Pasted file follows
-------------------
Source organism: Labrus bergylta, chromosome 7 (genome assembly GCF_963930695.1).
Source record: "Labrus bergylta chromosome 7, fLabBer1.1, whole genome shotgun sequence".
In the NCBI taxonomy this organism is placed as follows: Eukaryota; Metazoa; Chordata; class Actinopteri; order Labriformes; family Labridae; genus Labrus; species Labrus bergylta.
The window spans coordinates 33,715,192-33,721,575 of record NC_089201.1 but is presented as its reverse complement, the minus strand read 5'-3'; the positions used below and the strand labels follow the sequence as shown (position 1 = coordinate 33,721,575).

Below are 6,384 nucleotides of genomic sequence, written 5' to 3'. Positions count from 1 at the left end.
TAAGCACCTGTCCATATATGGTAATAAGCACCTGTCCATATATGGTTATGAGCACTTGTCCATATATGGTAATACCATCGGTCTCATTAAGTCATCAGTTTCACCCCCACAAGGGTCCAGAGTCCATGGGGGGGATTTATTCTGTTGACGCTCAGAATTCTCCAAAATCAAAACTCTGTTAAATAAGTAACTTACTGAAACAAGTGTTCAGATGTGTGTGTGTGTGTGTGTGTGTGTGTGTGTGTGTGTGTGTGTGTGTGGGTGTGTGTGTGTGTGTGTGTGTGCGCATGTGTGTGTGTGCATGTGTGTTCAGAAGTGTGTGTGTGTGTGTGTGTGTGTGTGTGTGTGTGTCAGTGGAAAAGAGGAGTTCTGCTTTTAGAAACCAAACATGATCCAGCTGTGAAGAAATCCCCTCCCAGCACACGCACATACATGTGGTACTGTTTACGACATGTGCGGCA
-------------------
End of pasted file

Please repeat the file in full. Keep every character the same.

Source organism: Labrus bergylta, chromosome 7 (genome assembly GCF_963930695.1).
Source record: "Labrus bergylta chromosome 7, fLabBer1.1, whole genome shotgun sequence".
In the NCBI taxonomy this organism is placed as follows: Eukaryota; Metazoa; Chordata; class Actinopteri; order Labriformes; family Labridae; genus Labrus; species Labrus bergylta.
The window spans coordinates 33,715,192-33,721,575 of record NC_089201.1 but is presented as its reverse complement, the minus strand read 5'-3'; the positions used below and the strand labels follow the sequence as shown (position 1 = coordinate 33,721,575).

Below are 6,384 nucleotides of genomic sequence, written 5' to 3'. Positions count from 1 at the left end.
TAAGCACCTGTCCATATATGGTAATAAGCACCTGTCCATATATGGTTATGAGCACTTGTCCATATATGGTAATACCATCGGTCTCATTAAGTCATCAGTTTCACCCCCACAAGGGTCCAGAGTCCATGGGGGGGATTTATTCTGTTGACGCTCAGAATTCTCCAAAATCAAAACTCTGTTAAATAAGTAACTTACTGAAACAAGTGTTCAGATGTGTGTGTGTGTGTGTGTGTGTGTGTGTGTGTGTGTGTGTGTGTGTGGGTGTGTGTGTGTGTGTGTGTGTGCGCATGTGTGTGTGTGCATGTGTGTTCAGAAGTGTGTGTGTGTGTGTGTGTGTGTGTGTGTGTGTGTCAGTGGAAAAGAGGAGTTCTGCTTTTAGAAACCAAACATGATCCAGCTGTGAAGAAATCCCCTCCCAGCACACGCACATACATGTGGTACTGTTTACGACATGTGCGGCA